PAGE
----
Many a chance arrow hits the white; many a true word is spoken in jest ; Mr. Sheil was an involuntary prophet. Anthony Richard Blake, who was Lord Wellesley's particular friend, was one of the earliest Catholic Privy Councillors in Ireland, afier Emancipation. Born in 1786, he was called to the bar in 1813; was Chief-Remembrancer of Ireland from 1823 to 1842, when he resigned from ill-health ; in 1844, was made a commissioner of charitable donations and bequests for Ireland; and died, in January, 1849, aged sixtythree.-M.




Of the Roman Catholics, who were promoted in the reign of James the Second, Sir Theobald Butler was by far the most distinguished. He was created Attorney-General, and discharged the duties of his office with perfect fairness and impartiality. This very able, and, as far as renown can be obtained in Ireland, this celebrated man was not only without an equal, but without a competitor in his profession. Although the reputation uf a lawyer is almost of necessity evanescent, yet such was the impression produced by his extraordinary abilities, that his name is to this day familiarly referred to. This permanence in the national recollection is in a great ineasure to be attributed to the very important part which he took in polities, and especially in the negotiation of the treaty of Limerick. His high rank also, for he was a member of the great house of Ormond, added to his influence.

As far as I have been able to form an estimate of his intellectual qualities, from the speech, which he delivered at the bar of the Irish House of Commons, he was more remarkable for strength, brevity, condensation, and great powers of argument, than for any extraordinary faculty of elocution. The speech to which I have adverted, has none of those embellishments of rhetoric, and those splendid vices in oratory, to which the school of Irish eloquence became subsequently addicted.* The whole of this oration is cast in a syllogistic mould, and exhibits too much logical apparatus. It was, I believe, the fashion of the time : still the vehemence of passion breaks through tlie artificial regularity of reasoning, and while he is proceeding with a series of propositions, systematically divided, the indignant emotions, which the injuries of his country could not fail to produce, burst repeatedly and abundantly out: in the midst of all the pedantic forms of scholastic disputation, Nature asserts her dominion; he gives a loose to anguish, and pours forth his heart.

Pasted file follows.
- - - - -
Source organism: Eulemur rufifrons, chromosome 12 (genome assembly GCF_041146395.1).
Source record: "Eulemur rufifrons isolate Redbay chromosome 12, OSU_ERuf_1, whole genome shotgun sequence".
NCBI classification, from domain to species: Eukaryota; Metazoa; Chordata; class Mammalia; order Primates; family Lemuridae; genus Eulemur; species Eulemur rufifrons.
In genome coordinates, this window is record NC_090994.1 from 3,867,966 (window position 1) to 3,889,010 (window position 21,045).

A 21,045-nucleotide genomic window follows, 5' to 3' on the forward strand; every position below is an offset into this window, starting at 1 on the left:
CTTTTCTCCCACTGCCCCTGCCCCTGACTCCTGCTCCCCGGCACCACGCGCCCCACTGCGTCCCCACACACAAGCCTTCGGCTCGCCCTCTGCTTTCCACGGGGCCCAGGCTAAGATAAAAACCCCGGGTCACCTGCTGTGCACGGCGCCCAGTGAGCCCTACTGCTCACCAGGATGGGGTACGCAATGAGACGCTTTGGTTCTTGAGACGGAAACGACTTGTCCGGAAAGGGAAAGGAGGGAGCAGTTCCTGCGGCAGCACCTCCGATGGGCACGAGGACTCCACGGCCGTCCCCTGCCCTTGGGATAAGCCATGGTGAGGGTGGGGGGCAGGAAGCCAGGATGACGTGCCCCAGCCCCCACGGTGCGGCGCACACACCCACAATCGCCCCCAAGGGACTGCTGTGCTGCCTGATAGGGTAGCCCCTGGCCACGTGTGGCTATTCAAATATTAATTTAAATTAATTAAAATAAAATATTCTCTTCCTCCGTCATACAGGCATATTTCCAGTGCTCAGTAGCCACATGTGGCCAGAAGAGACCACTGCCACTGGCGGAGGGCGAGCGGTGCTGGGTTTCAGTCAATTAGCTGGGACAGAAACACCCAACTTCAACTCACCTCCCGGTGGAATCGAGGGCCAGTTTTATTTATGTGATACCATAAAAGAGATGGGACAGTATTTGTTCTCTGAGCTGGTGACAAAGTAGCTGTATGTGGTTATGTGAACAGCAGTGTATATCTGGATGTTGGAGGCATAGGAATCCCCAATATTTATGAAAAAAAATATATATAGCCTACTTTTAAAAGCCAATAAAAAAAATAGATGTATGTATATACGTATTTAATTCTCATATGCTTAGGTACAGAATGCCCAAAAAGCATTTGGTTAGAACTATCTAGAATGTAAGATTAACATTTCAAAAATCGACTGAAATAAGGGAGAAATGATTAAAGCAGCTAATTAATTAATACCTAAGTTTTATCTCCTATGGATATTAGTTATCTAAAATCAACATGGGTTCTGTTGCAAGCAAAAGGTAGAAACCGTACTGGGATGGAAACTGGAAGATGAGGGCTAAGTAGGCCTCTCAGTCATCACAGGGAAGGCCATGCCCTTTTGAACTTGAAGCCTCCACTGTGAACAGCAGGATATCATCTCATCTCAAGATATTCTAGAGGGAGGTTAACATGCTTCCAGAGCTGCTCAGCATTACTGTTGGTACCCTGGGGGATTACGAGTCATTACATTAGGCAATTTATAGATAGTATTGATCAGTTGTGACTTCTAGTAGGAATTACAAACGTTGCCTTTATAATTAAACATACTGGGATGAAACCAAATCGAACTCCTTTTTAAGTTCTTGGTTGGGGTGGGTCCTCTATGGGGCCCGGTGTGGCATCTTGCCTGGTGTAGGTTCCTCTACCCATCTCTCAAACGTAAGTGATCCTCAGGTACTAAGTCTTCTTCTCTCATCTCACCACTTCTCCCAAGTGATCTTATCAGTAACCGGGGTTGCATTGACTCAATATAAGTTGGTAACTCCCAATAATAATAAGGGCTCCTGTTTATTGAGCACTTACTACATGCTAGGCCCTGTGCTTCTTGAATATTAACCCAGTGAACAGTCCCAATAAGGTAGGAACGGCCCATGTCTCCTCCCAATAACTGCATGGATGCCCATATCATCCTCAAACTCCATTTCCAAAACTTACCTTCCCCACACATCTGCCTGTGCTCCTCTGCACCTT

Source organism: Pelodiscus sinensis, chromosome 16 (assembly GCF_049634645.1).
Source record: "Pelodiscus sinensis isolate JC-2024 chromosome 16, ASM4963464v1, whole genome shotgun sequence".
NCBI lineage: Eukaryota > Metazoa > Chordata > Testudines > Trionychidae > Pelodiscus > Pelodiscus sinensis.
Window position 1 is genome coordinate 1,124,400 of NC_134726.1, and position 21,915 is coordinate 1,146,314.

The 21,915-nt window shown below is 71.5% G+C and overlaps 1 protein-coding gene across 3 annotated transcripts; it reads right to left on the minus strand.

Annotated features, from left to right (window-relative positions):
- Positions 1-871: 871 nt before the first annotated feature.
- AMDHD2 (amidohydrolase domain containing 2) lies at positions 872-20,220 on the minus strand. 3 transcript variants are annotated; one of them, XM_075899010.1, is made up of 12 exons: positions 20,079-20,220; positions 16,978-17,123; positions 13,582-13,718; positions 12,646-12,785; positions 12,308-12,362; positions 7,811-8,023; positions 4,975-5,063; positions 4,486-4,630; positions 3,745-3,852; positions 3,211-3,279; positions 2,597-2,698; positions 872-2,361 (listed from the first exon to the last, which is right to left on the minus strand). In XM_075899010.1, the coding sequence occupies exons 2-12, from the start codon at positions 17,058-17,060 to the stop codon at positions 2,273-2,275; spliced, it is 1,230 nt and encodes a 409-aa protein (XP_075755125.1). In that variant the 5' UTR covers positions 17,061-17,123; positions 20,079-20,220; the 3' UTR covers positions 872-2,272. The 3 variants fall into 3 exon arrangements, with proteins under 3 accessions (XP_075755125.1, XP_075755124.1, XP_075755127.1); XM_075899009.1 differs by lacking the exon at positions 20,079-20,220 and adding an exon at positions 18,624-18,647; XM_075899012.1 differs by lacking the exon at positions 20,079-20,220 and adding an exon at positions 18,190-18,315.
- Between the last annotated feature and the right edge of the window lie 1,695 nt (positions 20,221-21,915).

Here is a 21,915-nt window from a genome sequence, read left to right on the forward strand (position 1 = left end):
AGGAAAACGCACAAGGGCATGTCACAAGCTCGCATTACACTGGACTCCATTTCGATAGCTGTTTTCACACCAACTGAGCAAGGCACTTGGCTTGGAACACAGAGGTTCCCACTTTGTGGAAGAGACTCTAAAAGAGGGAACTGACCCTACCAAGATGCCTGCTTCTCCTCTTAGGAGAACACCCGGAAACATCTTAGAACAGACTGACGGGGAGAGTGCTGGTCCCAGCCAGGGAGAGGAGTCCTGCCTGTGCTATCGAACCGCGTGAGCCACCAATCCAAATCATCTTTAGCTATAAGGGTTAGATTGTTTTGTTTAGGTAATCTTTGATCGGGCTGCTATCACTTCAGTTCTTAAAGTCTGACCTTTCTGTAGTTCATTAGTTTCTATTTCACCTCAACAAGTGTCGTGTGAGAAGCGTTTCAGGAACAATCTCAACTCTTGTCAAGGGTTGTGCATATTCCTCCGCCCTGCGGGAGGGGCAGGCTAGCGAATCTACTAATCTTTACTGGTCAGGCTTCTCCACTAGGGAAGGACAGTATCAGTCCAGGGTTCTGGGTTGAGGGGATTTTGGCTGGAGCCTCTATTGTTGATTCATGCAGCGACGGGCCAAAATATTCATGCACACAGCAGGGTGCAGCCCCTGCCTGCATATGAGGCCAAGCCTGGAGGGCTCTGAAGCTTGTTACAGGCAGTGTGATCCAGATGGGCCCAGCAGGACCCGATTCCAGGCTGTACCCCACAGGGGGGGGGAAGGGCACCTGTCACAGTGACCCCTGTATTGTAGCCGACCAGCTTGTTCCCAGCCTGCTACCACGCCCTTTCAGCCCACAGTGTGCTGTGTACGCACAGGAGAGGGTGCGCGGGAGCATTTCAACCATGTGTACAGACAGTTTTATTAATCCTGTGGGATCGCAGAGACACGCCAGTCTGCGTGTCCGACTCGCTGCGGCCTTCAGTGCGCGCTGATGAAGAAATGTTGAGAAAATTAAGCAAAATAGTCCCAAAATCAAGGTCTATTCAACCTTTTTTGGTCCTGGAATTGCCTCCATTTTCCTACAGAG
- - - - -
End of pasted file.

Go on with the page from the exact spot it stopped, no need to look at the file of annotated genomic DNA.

Sir Theobald Butler had not only been among the besieged Catholics at Limerick, but was employed by his countrymen to settle the articles of capitulation. His name appears on the face of the treaty as one of the parties with whom, on behalf of the Irish, it was concluded. When in the year 1703, only twelve years after the articles had been signed, a bill (the first link of the penal code) was introduced into parliament, the effect of which was utterly to abrogate those articles, the eyes of the whole nation were turned upon the man who had been instrumental in effecting that great national arrangement. Independently of his great abilities as an advocate, he presented, in his own person, a more immediate and distinct perception of that injustice which was about to be exercised against the body, of which he was the ornament, and to which his eloquence now afforded their only refuge.